Blamed and criticised for her parenting
Seven years after he was adopted (as an infant) a child was diagnosed as having an alcohol-related neurodevelopmental disorder, autism and ADHD. His adoptive mother made multiple requests to the council for support, but these were ‘declined by senior management’. In 2018 she asked the council to accommodate her son as she was struggling to cope with his behaviour. Although the council initially refused to do this, it eventually agreed and her son was placed with foster carers.
She consistently told the council that she wanted her son to return home but that she needed the right support to help her manage. This was the factual situation – but the council’s records stated that she was abandoning her son; that she wanted him to be in care; that she viewed her son as the problem; that she had refused support packages; that she would not have him back. In addition, the council’s records noted its concern about her parenting. The ombudsman refers to these records, euphemistically, as ‘not factually based’.
Instead of putting in support for the family, the council commenced formal care proceedings – as a result of which, an expert psychologist’s report was filed with the court. The report noted that the mother’s inability to cope with her son’s behaviour might have been avoided had she felt listened to and had the council responded to her request for support. In the expert’s opinion, her experience of having had to battle for appropriate support and understanding had been a huge stressor and experienced as an additional trauma. The report concluded that she had given her son consistent care; had fought for his needs to be met; that her parenting had been protective for him; and that the lack of council support had led to the total breakdown. In the psychologist’s opinion it was not the parenting that had led to the difficulties he had, but his extensive neurodevelopmental needs – indeed – that her parenting had protected him from the development of associated mental health and conduct disorders.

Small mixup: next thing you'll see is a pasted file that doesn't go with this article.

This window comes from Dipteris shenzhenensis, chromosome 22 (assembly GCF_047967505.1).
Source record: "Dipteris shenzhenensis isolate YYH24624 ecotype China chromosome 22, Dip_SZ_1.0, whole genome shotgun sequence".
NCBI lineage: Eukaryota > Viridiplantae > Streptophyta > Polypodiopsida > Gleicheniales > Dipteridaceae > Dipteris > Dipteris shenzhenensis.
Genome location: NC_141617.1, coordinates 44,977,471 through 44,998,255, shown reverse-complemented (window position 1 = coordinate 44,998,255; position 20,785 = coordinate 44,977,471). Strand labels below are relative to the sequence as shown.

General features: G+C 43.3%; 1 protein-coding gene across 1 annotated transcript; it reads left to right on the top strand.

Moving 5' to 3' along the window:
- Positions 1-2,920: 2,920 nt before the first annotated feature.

The application for a care order was rejected by the court and council support was provided – which meant that her son was able to return to live with her.
The mother complained about the council’s behaviour and this ultimately came before the ombudsman.
During the local complaints process the council accepted (among other things) that its decision to issue care proceedings was contradictory and that it had shown ‘a lack of understanding that parenting a child with complex needs can be extremely challenging’: that it had considered the mother’s ‘parenting to be a root cause of problems, which had subsequently been shown to be inaccurate’.